The speed of transactions on the TRON network is generally faster than that of the Ethereum network. This is because TRON diverged in design from Ethereum and implemented its own scalability mechanisms. Not to mention, it is just not as busy as ETH.
In contrast, Ethereum can sometimes experience delays due to congestion and the limitations of its current infrastructure. While there are ongoing efforts to improve the speed of Ethereum, it is still generally slower than TRON.
Liquidity on Ethereum is better
In terms of liquidity, both Ethereum and TRON have a high level of support from exchanges and a large user base. Ethereum has been around longer and has a larger market cap, which has led to a greater level of adoption and liquidity for ERC-20 tokens.
However, TRON has also gained significant traction in the crypto space and has a growing number of users and exchanges that support its TRC-20 tokens. Additionally, TRON’s lower transaction fees and faster processing times make it a more attractive option for users who want to transact frequently or on a smaller scale.
Security of Ethereum is stronger
In terms of security, both Ethereum and TRON have experienced some vulnerabilities and hacks in the past. However, Ethereum has a long track record and has been battle-tested by various attacks and exploits, which has led to more robust security infrastructure and greater community support. Its higher network fees involved also make sure more validators are securing the blockchain.
TRON, on the other hand, has not yet faced as many security challenges. While it has implemented various security measures and protocols, it remains to be seen how it will hold up in the face of more sophisticated attacks.
How to Convert TRC-20 Tokens to ERC-20 and vice versa?
To convert ERC-20 tokens to TRC-20 tokens, you will need to use a bridge or swap service that supports both Ethereum and TRON networks. Here are the general steps to follow:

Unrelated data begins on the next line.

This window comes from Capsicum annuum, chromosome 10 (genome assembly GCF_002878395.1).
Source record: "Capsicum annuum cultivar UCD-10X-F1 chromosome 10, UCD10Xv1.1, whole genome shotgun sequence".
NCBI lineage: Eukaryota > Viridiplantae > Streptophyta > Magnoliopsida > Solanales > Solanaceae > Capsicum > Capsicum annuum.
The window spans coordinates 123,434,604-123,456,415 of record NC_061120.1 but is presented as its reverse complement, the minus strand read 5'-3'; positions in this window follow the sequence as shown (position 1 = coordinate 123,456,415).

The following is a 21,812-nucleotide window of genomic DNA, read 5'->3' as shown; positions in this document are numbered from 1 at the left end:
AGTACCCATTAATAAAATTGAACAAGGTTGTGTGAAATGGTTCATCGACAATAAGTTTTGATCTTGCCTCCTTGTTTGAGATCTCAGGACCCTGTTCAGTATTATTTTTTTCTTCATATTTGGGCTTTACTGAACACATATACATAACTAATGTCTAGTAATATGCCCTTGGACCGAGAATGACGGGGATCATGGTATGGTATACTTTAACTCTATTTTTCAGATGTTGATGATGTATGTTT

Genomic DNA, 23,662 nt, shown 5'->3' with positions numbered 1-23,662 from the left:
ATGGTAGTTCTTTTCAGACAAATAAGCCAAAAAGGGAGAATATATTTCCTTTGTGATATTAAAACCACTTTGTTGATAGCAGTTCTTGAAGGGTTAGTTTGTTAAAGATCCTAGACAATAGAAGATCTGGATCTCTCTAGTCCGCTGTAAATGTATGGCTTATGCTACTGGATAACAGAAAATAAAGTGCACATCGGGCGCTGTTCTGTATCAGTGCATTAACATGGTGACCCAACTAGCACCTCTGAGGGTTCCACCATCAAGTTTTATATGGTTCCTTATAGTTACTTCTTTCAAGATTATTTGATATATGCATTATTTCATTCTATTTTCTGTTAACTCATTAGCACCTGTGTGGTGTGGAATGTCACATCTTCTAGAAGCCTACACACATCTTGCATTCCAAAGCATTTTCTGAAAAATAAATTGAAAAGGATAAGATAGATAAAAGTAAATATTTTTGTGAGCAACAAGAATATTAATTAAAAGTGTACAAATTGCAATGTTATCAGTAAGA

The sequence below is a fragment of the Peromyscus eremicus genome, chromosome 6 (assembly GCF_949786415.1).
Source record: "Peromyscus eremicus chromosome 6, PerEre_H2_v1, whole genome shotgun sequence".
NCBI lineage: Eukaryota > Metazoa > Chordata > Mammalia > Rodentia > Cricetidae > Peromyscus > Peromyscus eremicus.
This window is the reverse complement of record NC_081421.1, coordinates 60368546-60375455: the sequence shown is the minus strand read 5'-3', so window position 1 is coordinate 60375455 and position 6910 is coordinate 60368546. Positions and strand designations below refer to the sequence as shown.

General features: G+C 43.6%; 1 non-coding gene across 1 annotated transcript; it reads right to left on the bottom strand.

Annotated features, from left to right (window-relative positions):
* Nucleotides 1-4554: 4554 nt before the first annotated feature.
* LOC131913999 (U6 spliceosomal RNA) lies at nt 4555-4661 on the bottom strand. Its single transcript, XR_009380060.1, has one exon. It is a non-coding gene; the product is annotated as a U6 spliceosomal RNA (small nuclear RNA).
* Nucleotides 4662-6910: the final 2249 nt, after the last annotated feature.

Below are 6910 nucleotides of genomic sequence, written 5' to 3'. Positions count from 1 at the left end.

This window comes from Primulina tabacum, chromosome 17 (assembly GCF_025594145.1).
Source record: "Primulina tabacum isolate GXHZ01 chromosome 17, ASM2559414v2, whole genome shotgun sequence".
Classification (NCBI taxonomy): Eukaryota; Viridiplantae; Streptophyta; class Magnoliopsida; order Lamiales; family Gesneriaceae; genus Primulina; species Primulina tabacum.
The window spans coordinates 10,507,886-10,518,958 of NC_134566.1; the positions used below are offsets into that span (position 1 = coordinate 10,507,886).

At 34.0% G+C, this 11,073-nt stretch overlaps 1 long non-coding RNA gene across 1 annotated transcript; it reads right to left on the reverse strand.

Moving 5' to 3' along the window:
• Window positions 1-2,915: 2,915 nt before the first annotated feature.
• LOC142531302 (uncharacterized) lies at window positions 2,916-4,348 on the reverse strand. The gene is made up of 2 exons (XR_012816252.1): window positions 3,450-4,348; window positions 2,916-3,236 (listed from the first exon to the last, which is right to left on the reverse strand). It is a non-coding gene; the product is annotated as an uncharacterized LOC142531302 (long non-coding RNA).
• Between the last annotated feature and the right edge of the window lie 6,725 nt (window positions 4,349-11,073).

- Choose a bridge or swap service that supports the conversion of ERC-20 tokens to TRC-20 tokens. Some popular options include JustSwap, Uniswap, Bridge Oracle, and, of course, ChangeHero.
- Connect your Ethereum wallet to the bridge or swap service. This will usually involve connecting your wallet using a provider like MetaMask.
- Select the token you want to convert and enter the amount you wish to convert.
- Confirm the transaction and wait for the conversion to complete. This may take a few minutes to several hours, depending on the bridge or swap service you are using. When using ChangeHero, swapping USDT across these networks usually takes 1 to 5 minutes!
- Once the conversion is complete, you should receive the equivalent amount of tokens in your destination wallet.
It’s important to note that there may be fees associated with using a bridge or swap service, and the exchange rate and trading fees may vary depending on market conditions. Make sure to do your research and choose a reputable service with transparent fees and a good track record of security. Here is your friendly reminder that ChangeHero has been working since 2018, and our service commission that covers the network fee is just 0.5% per swap.
A few more frequently asked questions
Can I transfer TRC-20 to the ERC-20 wallet?
The two blockchain networks are different and incompatible with each other. Therefore, you cannot directly transfer TRC-20 tokens to an Ethereum wallet or account or vice versa. To do so, you can use a bridge or an exchange that supports both networks but they may charge fees.
How do I know if my USDT is ERC-20 or TRC-20?
ERC-20 USDT and TRC-20 USDT are two different versions of Tether stablecoin that run on different blockchains (Ethereum and TRON, respectively). Their contract addresses have different formats, and you can tell them apart by checking the contract address of the USDT token in your wallet. If the contract address starts with “0xdac17f”, it is an ERC-20 USDT token. If it starts with “TR7NHqj”, it is a TRC-20 USDT token.
What will happen if I send USDT ERC-20 coins to a USDT TRC-20 address?
You won’t be able to due to the difference in address styles or formats. However, this can be an issue if you manage to send USDT to another network that has the same “0x” address format. If you’re lucky, it would not be an existing crypto wallet and the transaction will fail. But if it goes through, it is irreversible, and you risk losing your assets completely. Always double-check to make sure you’re sending and receiving with the correct wallet address.
The difference between coins and tokens or the types of tokens or the networks is ultimately something anyone into crypto has to know. We hope this article helped you sort them out — there is nothing wrong with learning, but it’s wrong to stay uninformed.